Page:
Gaming is big business. Almost $135 billion was spent by gamers alone in 2018. And it isn’t always the games companies that are making it: growing numbers of gamers are getting a piece of the action, too, and building a healthy retirement fund just from playing games. A full-time job gaming isn’t beyond the reach of any talented gamer.

In fact, some gamers are making millions before they even hit 30. Kuro Takhasomi, aka ‘KuroKy’ managed to make over $4 million before the age of 25 through gaming. He is joined by Lasse Urpalainen, Amer Al-Barqawi and Johan Sundstein who have all generated tournament earnings in excess of $3.4 million.

While tournament play is the sexier side of gaming it isn’t the only way gamers are making their money in 2019.


Competitive gaming is gaming at a professional level. Qualifying for cash tournaments can be in the form of amassing online points. Once enough have been accrued, it allows the best to enter into physical competitions where the real money can be made in competitive gaming. There are lots of different organisations offering eSports and they cover virtually every different game from FIFA 19 to League of Legends and Counter Strike.

Competing in eSports tournaments can be lucrative, but it takes no small amount of dedication to get there. For young gamers who have already spent their entire lives online much of the hard work has already been done. For instance, in the recent ePremier League FIFA 19 tournament, the winner was 17 year old Donovan Hunt who had already amassed earnings of over $234,000 in 11 worldwide Xbox events since March 2018 – winning six of them.

In 2017, over $655 million were generated in eSports revenue alone and the professionalisation of some eSport teams playing different consoles and games titles has exploded. Annual salaries of anywhere between $50,000 and $320,000 are common for some of the biggest pro teams like Red Bull, Team Liquid or Cloud9.

Live Streaming

A Twitch streamer with thousands of followers can get a lot of views. While there are plenty of eSports players playing in teams and competing in competitions around the world, there are fewer top-level live streamers. But those that do can generate bigger revenues. Recently Twitch streamer ‘DisguisedToast’ (real name Jeremy Wang) revealed the four ways he makes money from the platform:

  1. Donations from fans
  2. Paid subscriptions
  3. Ad revenue
  4. Sponsorships

One of the ways in which Twitch players earn is through the affiliate scheme. Top-performing partners and affiliates earn up to 70% of the subscription fees (paid monthly by Twitch subscribers), so for someone like Tyler Blevins – otherwise known as ‘Ninja’, a huge name on Twitch – his 121,000 subscribers alone can nett him around $423,000 per month. Not bad for playing games.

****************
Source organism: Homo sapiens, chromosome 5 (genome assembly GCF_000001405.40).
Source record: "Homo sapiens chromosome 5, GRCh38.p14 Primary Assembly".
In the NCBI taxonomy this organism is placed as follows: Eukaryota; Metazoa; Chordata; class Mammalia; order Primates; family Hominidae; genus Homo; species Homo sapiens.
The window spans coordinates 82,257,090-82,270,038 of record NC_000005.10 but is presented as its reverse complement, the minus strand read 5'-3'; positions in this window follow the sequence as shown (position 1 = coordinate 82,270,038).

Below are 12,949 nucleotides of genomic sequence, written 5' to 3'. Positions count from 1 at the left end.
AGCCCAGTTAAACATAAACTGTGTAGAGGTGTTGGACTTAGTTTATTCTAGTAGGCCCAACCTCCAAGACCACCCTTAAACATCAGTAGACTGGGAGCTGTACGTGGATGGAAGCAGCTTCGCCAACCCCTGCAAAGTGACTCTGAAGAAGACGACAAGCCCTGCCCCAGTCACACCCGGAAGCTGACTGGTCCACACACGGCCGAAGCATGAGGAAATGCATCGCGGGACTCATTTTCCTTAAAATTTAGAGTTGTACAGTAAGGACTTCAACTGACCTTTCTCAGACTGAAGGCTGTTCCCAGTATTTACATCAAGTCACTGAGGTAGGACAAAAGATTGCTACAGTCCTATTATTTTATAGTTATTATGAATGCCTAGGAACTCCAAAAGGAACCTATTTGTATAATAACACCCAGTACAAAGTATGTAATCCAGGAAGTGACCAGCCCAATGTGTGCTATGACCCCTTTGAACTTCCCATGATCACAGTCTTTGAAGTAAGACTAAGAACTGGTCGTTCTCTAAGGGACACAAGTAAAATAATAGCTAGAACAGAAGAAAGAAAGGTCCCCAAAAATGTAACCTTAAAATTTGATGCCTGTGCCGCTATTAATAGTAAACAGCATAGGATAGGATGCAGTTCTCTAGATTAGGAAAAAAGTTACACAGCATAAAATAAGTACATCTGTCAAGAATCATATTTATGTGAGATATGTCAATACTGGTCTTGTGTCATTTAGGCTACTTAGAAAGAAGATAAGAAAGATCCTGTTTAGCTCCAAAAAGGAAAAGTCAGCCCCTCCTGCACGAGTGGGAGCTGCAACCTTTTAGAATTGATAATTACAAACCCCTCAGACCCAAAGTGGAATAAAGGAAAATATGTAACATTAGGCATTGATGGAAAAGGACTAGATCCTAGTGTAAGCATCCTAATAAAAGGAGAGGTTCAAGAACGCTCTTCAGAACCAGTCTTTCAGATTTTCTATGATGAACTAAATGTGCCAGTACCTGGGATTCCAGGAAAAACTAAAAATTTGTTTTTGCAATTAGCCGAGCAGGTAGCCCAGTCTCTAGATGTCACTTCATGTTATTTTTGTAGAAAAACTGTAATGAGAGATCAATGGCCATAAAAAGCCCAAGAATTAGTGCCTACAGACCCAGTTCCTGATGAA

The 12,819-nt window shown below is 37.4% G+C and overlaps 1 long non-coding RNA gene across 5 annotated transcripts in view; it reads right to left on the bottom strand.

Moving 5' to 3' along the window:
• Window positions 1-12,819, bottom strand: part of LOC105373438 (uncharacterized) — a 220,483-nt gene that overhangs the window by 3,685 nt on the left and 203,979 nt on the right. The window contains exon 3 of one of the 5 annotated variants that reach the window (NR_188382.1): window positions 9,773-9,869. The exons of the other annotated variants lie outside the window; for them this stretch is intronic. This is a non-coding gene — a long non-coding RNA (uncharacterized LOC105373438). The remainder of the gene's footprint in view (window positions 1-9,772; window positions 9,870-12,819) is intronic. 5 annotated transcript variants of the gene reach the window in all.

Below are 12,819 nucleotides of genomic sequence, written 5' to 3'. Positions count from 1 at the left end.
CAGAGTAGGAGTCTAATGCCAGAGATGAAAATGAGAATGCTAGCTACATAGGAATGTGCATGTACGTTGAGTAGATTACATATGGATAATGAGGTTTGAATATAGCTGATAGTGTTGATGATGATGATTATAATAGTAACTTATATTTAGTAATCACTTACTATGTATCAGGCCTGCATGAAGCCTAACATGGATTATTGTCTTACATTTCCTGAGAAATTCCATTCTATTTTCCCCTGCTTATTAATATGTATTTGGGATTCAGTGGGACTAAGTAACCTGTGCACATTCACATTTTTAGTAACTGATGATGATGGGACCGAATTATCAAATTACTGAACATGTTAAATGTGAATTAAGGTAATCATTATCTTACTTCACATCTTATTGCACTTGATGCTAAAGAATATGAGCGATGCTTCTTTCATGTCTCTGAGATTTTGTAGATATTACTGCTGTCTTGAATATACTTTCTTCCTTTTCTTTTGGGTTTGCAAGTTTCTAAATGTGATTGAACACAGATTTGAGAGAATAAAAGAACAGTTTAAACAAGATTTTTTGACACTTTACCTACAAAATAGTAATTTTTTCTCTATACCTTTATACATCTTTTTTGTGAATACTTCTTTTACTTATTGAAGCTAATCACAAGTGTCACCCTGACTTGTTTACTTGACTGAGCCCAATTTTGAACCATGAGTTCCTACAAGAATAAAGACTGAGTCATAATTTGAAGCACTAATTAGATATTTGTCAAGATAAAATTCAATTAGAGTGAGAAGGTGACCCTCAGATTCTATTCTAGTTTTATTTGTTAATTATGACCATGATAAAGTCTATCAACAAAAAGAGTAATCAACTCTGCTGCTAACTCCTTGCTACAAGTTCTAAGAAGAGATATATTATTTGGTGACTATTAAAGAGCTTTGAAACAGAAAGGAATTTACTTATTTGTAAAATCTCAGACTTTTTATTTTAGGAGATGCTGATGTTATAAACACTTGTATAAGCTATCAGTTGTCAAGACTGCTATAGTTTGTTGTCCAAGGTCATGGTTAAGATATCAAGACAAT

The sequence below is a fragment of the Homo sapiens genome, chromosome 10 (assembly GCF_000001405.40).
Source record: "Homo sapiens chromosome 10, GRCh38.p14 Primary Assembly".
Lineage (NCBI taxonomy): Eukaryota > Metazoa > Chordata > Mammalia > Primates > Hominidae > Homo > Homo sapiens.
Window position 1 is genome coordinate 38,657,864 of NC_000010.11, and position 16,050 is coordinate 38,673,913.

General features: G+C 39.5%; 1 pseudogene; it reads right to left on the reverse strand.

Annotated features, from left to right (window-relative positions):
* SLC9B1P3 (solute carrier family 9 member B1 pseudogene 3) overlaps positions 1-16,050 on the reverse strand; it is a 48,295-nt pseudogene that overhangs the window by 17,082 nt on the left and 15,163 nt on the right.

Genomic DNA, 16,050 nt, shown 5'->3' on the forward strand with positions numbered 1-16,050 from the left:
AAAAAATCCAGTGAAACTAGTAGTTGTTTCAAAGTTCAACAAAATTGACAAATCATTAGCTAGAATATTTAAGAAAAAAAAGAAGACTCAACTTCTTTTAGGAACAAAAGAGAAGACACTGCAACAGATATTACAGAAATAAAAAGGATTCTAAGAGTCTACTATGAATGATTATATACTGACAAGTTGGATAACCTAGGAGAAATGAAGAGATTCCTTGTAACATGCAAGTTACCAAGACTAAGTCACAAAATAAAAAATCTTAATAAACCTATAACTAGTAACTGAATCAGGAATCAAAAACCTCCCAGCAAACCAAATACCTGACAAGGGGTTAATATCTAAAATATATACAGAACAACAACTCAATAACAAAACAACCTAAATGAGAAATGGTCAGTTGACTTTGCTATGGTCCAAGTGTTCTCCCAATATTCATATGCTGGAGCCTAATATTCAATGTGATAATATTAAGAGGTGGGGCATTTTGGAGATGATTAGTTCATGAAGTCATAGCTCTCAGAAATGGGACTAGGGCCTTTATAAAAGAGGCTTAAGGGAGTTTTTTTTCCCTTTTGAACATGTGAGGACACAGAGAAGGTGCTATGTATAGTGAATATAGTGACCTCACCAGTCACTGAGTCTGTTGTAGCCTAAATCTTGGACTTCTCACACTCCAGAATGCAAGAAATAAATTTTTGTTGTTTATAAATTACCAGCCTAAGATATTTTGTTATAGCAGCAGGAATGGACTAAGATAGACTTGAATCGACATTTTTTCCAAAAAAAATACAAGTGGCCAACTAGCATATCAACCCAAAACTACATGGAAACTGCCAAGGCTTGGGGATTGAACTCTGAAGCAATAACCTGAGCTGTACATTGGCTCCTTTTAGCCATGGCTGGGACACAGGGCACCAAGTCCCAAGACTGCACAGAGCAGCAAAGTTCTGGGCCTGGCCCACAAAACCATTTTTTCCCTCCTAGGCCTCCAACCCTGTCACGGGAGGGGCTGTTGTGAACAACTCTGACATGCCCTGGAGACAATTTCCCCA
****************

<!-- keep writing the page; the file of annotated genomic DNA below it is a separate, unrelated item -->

Sponsorship and Affiliate Promotion

Advertising revenue can also be gained through either sponsorship deals with gaming companies and products or utilising gaming affiliate programmes such as Five Gaming which allows influencers to promote gaming gear, similar to the Games Booster’s mice and keyboards. These programmes can earn partners up to 50% in commission fees. With audience numbers for well-known gamers in the hundreds of thousands (and millions), these programmes are highly lucrative.

These sponsorships and affiliate programmes can also be based on casino affiliate models and are ways in which gamers can make money from their YouTube channels, blogs and websites. Simply put, it’s a partnership between gamer and merchant which refers players to an affiliate website, like Mr Green, through banners or adverts on their channel. Partnering up with a trusted casino brand offers access to monetise an even bigger worldwide casino gaming audience through month-to-month commissions.


For the biggest and best gamers, merchandising is also a big way of monetising their gaming passion. One of the biggest stars is SypherPK (real name Sypher Ali) who reportedly has a nett worth of over $1.2 million. Well known for playing Fortnite on the Twitch live stream, he’s also managed to create a growing market for his merchandise, creating an additional revenue stream to tap into his large number of followers on Twitch and YouTube.

For gamers, the next few years are going to be huge for their industry. The opportunities to participate in eSports tournaments and the public appetite to consume them continue to grow. Live streaming numbers are also outstripping last year’s numbers with more people watching, learning and being entertained by talented gamers. It means gamers, if they have either talent or the ability to teach and entertain, have every opportunity to create a name for themselves in gaming and make some real money doing it.